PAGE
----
Something is happening in UK politics and conviction is giving way to self-expression. The Labour Party has drifted so far to the centre that tribal supporters are at least free to vote with their hearts. And if they live in Surrey Heath (Southern England) or Hackney South and Shoreditch (London), they can even vote for contemporary artists. That creative presence on the ballot paper tells us that the 2015 General Election has more to do with making points than handing out mandates to either of the two main parties.
The sitting MP in Surrey Heath is a one Michael Gove, a visual gift to satirical cartoonists but a blight on the nation’s schools. The former Secretary of State for Education has got deserved flak for downgrading art, music and drama in UK classrooms. Considering art is one of Britain’s more successful exports you wonder about the wisdom of this. The attack appears ideological, and so his longstanding opponent, artist Bob and Roberta Smith, certainly will be.
Smith, a single confusingly-named candidate, has the bit between his teeth. He has political form, having organised a 2013 conference for the Art Party. And campaign tactics include poster design, personable conversation and psycho-geographical rambles. Given that it is just five years since Gove won here with 57 percent of the vote, Smith has a losing battle on his hands. But losing battles may be all we have left at the ballot box.
Just ask Gordon Shrigley, who is standing in East London without a single policy to his name. The blankness of his campaign slate is not just refreshing, it’s a powerful critique of all government and especially this five-yearly circus in which the public are first wooed and then betrayed. As Shrigley says, “I have nothing to offer, but offer itself”. That’s honest expression, and perfect for 2015.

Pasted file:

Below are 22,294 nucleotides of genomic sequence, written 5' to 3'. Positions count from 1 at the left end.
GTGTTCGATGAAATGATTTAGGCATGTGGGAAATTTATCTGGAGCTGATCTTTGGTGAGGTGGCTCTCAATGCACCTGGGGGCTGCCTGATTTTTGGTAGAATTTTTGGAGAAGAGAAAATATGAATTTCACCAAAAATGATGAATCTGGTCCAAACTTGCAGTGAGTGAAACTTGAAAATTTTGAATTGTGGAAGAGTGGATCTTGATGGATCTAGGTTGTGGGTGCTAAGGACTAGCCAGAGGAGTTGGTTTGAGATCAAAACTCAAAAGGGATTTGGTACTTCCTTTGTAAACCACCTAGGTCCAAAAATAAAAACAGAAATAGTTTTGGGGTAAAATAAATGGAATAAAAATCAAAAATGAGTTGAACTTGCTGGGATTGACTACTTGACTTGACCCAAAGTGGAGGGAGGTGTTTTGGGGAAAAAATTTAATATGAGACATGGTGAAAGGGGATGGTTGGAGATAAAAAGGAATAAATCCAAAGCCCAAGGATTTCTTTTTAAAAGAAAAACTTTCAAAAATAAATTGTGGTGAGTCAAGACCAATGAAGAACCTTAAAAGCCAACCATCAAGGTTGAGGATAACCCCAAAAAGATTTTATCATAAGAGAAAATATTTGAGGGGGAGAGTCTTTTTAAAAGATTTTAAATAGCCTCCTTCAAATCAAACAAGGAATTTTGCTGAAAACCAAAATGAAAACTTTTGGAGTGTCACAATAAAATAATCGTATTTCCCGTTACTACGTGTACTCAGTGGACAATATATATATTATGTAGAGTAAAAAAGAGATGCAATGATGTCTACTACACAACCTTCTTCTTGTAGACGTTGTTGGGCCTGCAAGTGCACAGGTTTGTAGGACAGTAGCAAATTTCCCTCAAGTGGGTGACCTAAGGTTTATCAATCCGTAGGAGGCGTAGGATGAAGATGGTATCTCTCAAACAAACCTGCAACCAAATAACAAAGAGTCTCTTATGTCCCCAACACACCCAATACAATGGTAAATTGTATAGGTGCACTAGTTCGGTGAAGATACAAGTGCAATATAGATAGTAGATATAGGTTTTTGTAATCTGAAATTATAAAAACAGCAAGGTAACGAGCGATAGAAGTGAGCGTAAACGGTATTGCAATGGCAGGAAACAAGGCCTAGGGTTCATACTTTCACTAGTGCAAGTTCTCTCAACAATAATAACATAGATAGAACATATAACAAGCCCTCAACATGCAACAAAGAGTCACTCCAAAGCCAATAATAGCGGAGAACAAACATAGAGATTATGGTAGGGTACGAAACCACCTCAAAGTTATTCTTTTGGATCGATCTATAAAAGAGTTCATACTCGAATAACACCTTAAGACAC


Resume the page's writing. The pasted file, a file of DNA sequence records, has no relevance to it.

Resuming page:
The fact is that in UK politics the battle lines have been redrawn to include a smaller parties, and even lone voices. Thanks to social media and digital alternatives to the mainstream media, artists and ideologues alike can amplify their voice and enjoy greater visibility than ever before. Whatever the results on May 7th, Smith and Shrigley will have pulled off viable artistic projects. With little to lose, and little alternative, why not vote for an artist?
Recent months have seen the emergence of the phrase ‘career politician’ as a pejorative phrase. So the stage is really set for lone idealists and single issue candidates to come forward and show, or at least point towards, what politics could look like in an age of real democracy. Let professional spin, party discipline and self-interested party donors go hang.
To prove the value of expressive politics, one needn’t look far. My local constituency is Brighton Pavilion on the South Coast. In 2010 we elected the UK’s first Green Party MP and few would contest the fact that our subsequent representative, Caroline Lucas, has been one of the bravest and most effective voices in parliament. She has given us a say on drugs laws, fracking and nationalisation. Greens may never form a majority government, but they get my vote as the greater of various goods, rather than the lesser of two evils.
- Review: Dana Arnold, A Short Book About Art, Tate (2015) - August 7, 2015
- Safe House Co: the store that is anything but - July 3, 2015
- One small city, four major collectors: a report from Oslo - June 5, 2015